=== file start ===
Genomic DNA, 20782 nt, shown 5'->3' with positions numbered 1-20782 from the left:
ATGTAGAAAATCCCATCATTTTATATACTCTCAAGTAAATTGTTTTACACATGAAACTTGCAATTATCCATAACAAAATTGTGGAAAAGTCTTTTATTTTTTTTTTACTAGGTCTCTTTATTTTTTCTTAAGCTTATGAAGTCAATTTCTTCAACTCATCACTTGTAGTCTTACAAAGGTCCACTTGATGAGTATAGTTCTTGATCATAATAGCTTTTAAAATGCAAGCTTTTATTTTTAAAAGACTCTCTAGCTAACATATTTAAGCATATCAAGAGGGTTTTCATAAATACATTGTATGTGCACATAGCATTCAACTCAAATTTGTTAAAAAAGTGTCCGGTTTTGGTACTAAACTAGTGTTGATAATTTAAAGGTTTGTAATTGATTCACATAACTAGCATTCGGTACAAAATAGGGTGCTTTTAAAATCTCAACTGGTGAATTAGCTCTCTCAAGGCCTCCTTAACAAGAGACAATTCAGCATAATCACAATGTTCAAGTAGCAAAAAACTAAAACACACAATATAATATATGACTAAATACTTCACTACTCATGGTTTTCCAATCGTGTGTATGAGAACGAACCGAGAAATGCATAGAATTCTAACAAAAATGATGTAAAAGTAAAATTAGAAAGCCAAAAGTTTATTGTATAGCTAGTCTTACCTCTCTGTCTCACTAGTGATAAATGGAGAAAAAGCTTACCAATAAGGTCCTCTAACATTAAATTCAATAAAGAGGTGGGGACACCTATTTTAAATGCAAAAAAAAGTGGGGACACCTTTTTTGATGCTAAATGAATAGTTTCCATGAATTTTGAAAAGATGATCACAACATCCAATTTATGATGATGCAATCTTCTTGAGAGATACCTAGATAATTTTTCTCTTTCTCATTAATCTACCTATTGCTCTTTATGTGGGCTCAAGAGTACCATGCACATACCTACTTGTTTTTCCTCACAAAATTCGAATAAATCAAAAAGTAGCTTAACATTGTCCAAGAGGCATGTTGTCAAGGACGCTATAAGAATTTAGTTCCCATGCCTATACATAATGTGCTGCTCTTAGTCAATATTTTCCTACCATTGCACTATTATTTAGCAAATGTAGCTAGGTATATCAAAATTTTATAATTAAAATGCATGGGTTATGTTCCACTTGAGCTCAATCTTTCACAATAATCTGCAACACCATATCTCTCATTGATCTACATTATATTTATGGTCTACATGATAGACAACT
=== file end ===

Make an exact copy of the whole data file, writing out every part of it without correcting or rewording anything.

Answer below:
Genomic DNA, 20782 nt, shown 5'->3' with positions numbered 1-20782 from the left:
ATGTAGAAAATCCCATCATTTTATATACTCTCAAGTAAATTGTTTTACACATGAAACTTGCAATTATCCATAACAAAATTGTGGAAAAGTCTTTTATTTTTTTTTTACTAGGTCTCTTTATTTTTTCTTAAGCTTATGAAGTCAATTTCTTCAACTCATCACTTGTAGTCTTACAAAGGTCCACTTGATGAGTATAGTTCTTGATCATAATAGCTTTTAAAATGCAAGCTTTTATTTTTAAAAGACTCTCTAGCTAACATATTTAAGCATATCAAGAGGGTTTTCATAAATACATTGTATGTGCACATAGCATTCAACTCAAATTTGTTAAAAAAGTGTCCGGTTTTGGTACTAAACTAGTGTTGATAATTTAAAGGTTTGTAATTGATTCACATAACTAGCATTCGGTACAAAATAGGGTGCTTTTAAAATCTCAACTGGTGAATTAGCTCTCTCAAGGCCTCCTTAACAAGAGACAATTCAGCATAATCACAATGTTCAAGTAGCAAAAAACTAAAACACACAATATAATATATGACTAAATACTTCACTACTCATGGTTTTCCAATCGTGTGTATGAGAACGAACCGAGAAATGCATAGAATTCTAACAAAAATGATGTAAAAGTAAAATTAGAAAGCCAAAAGTTTATTGTATAGCTAGTCTTACCTCTCTGTCTCACTAGTGATAAATGGAGAAAAAGCTTACCAATAAGGTCCTCTAACATTAAATTCAATAAAGAGGTGGGGACACCTATTTTAAATGCAAAAAAAAGTGGGGACACCTTTTTTGATGCTAAATGAATAGTTTCCATGAATTTTGAAAAGATGATCACAACATCCAATTTATGATGATGCAATCTTCTTGAGAGATACCTAGATAATTTTTCTCTTTCTCATTAATCTACCTATTGCTCTTTATGTGGGCTCAAGAGTACCATGCACATACCTACTTGTTTTTCCTCACAAAATTCGAATAAATCAAAAAGTAGCTTAACATTGTCCAAGAGGCATGTTGTCAAGGACGCTATAAGAATTTAGTTCCCATGCCTATACATAATGTGCTGCTCTTAGTCAATATTTTCCTACCATTGCACTATTATTTAGCAAATGTAGCTAGGTATATCAAAATTTTATAATTAAAATGCATGGGTTATGTTCCACTTGAGCTCAATCTTTCACAATAATCTGCAACACCATATCTCTCATTGATCTACATTATATTTATGGTCTACATGATAGACAACT